I’m yet to go on a sleeper train where someone hasn’t tried to steal my seat. You could then steal someone else’s seat but it’s a vicious circle of seat stealing and arguments so it’s easier to just sit in the seat you’ve been assigned. Some people will reluctantly get up and move but others will put up a fight to defend the seat. This can be tricky if they don’t speak English but I’ve always found that the father of a nearby family will be happy to help turf the offender out so keep your eye out for friendly dads when you get onboard!

Sleeper class train in India

Order the food and drink

I don’t know why but the chai tea on sleeper trains in India is about 10 million times more delicious than any other tea in the world. Make sure you have plenty of small change or give the tea server a note to ensure he keeps coming back all night.

The food is also delicious on Indian trains but opt for something dry to avoid making a mess.

man on a train in India

Chain up your bag

There are bars beneath the seats where you can lock up your bag. I didn’t meet anyone who seemed untrustworthy and didn’t hear about anyone being robbed on a train but it’s better to be safe than sorry.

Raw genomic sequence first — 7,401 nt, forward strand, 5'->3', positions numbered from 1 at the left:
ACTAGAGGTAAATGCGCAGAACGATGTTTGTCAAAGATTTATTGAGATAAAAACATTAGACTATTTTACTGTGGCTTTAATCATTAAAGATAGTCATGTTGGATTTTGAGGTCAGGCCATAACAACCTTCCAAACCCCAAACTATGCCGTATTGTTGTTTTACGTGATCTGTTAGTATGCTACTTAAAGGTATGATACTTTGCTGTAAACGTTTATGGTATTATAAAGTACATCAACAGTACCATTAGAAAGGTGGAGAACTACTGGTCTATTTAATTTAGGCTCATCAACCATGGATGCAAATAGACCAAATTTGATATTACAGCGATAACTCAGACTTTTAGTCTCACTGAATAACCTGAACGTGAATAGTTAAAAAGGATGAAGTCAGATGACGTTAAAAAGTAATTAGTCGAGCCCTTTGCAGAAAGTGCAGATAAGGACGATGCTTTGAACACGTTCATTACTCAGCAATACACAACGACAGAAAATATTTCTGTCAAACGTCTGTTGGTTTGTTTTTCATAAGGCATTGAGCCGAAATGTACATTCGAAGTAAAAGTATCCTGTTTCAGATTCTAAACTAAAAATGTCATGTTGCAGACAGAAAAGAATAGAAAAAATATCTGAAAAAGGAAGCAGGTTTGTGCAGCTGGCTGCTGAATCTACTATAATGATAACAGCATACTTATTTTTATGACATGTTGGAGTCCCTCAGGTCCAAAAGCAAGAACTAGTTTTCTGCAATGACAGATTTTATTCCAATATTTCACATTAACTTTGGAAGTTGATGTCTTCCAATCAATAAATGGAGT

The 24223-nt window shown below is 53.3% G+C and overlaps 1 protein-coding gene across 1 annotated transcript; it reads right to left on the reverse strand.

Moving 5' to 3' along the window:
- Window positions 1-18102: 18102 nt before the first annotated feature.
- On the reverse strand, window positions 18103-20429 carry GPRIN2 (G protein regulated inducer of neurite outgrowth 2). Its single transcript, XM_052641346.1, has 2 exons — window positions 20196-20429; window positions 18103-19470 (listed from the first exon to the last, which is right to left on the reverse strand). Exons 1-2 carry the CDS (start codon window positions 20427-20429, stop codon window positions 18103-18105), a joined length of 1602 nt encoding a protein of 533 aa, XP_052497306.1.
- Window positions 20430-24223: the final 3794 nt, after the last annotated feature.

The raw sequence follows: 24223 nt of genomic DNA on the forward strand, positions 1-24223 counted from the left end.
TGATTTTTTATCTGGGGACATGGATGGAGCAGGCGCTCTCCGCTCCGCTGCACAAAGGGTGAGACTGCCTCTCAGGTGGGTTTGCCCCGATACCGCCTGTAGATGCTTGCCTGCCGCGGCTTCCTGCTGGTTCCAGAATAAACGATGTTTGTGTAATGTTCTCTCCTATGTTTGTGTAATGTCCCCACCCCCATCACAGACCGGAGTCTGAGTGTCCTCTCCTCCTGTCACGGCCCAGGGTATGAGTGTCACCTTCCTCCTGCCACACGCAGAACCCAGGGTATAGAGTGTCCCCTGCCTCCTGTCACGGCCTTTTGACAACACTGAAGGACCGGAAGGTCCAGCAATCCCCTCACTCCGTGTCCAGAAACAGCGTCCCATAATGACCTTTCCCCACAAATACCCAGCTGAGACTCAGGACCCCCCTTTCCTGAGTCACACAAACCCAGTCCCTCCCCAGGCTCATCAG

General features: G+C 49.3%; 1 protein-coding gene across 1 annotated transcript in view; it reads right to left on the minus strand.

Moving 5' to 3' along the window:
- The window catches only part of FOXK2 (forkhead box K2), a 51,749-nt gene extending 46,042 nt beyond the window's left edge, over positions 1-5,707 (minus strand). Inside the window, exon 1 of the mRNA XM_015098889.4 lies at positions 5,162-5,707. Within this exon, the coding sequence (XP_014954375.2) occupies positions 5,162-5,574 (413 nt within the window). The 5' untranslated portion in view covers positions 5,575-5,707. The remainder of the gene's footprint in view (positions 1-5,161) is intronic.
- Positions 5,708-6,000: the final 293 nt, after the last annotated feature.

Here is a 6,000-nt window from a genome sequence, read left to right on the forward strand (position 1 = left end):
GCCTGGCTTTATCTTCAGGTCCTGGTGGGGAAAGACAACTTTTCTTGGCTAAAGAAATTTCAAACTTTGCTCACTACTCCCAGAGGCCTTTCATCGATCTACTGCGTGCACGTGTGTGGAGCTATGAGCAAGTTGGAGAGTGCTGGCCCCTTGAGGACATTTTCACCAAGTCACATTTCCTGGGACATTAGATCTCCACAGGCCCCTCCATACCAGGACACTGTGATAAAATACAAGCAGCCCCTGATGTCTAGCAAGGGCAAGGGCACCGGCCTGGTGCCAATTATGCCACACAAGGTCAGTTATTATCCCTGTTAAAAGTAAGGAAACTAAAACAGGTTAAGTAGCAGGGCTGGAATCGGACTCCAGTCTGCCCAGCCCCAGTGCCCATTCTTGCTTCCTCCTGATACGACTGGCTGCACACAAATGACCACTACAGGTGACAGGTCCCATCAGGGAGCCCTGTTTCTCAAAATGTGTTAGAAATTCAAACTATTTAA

Another option would be to keep your bag on your bed while you sleep. This is fine for shorties like myself but I imagine taller passengers would struggle.

Ignore the mice

Yes, there are mice. Obviously you should never leave any food on the floor or have anything edible in your backpack but aside from that I simply opted to pretend they weren’t there.

delhi train station

In the train station

You’ll get a lot of hassle in the train station from people wanting to carry your bags and take you in their tuk tuk. You need to be firm but polite in these situations and keep walking. If you’re looking for a tuk tuk, wait until your outside and negotiate a price.

There are also lots of beggars in the stations and we were told not to give them any money. Be aware of the young mothers who will target other young women by encouraging you to play with their baby and then asking for money. This is a really tough one to say no to, especially when the kids are all so darn cute.

I was told that there are plenty of organisations out there to help the poor and the homeless so try not to feel too guilty. Easier said than done, I know, but begging is never a long-term solution and giving food or money can make the situation worse.

busy platform at Indian train station

Delays

The most frustrating thing about Indian trains is the fact that no one will tell you if they’re delayed. I spent 6 hours sat on the platform waiting for a train that was ’10 minutes late’. There’s not a lot you can do about this so just make sure you have plenty of entertainment and plenty of food. Books and games are the best because iPads and Kindles can attract unwanted attention.

Inside a busy train station in India

The toilets….